Review: RST - The Sunset Limited

Guitars ooze out in sweltering mirage haze. A sub-bass hum lingers like an ominous echo of the pre-apocalypse. The Sunset Limited manages to carry a very vivid atmosphere with a deceptively simple set-up – only a mere handful of textures are used to create the album’s barren visuals, with drones drifting into the far corners of a detailed and endless expanse, reverberating before becoming choked out in the emptiness.

It’s the electric guitar that takes a central role, with the sound manipulated just enough to tease its trademark attack and timbre into lonesome distortion waves. The tones Andrew Moon achieves throughout The Sunset Limited are always gorgeous and expertly crafted, but it’s on “The Cult” that the instrument is most beautifully utilised, with a simple call and response between feedback and rumbling riff forming the basis of its six minute duration.

Another notable highlight is the closing “Phantoms” – perhaps that’s partially because it’s the track that’s left to ring round your head as the album falls into silence. Just like the rest of the pieces on The Sunset Limited, a deep bass drone anchors everything. Distorted leads are left to fade in and out, creeping and weaving within the mist and carrying the listener through a broken and desolate place.

It’s not a terribly dynamic album – I guess this is understandable for a work conveying a dormant and inactive landscape, but perhaps The Sunset Limited could benefit from expanding within its theme at points by stooping further into sparseness or ascending into a ghostly climax. As it is, the album is occasionally frustratingly static, squandering its potential explore certain areas and develop them.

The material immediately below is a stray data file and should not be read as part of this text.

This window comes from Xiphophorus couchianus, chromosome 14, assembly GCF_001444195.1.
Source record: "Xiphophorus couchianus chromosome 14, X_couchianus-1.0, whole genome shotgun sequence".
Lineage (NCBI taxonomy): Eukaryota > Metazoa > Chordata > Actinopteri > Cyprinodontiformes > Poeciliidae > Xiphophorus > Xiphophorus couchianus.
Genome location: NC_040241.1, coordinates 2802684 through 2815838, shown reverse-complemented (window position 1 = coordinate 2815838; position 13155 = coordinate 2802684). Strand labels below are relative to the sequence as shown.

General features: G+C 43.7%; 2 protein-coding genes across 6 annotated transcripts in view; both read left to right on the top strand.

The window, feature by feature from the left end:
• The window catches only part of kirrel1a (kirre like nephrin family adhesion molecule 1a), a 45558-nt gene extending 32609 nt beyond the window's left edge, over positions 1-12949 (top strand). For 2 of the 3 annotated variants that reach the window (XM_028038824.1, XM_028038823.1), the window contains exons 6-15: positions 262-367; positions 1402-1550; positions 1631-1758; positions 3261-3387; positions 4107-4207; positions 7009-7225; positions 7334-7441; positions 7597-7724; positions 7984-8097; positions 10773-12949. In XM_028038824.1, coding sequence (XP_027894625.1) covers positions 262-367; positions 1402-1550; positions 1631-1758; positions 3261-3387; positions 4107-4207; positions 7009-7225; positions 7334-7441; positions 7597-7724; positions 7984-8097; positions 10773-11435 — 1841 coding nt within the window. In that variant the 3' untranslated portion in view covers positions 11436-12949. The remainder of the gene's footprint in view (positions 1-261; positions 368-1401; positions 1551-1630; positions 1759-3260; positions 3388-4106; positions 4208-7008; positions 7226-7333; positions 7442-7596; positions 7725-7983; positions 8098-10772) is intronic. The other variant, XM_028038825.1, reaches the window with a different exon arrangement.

It depends. Perhaps the aim of the record is to depict a landscape doomed to neglect and desertion for the rest of eternity, where the only glimpse of movement arrive in the flicker and rattle of objects in the bleak winds, or in the giddy dancing of the dust on the empty streets. In which case, the frustration can be excused as a crucial part of the experience – the listener has to accept that the environment conveyed through The Sunset Limited is forever haunted by an eerie, bleak stasis. A most enjoyable album either way.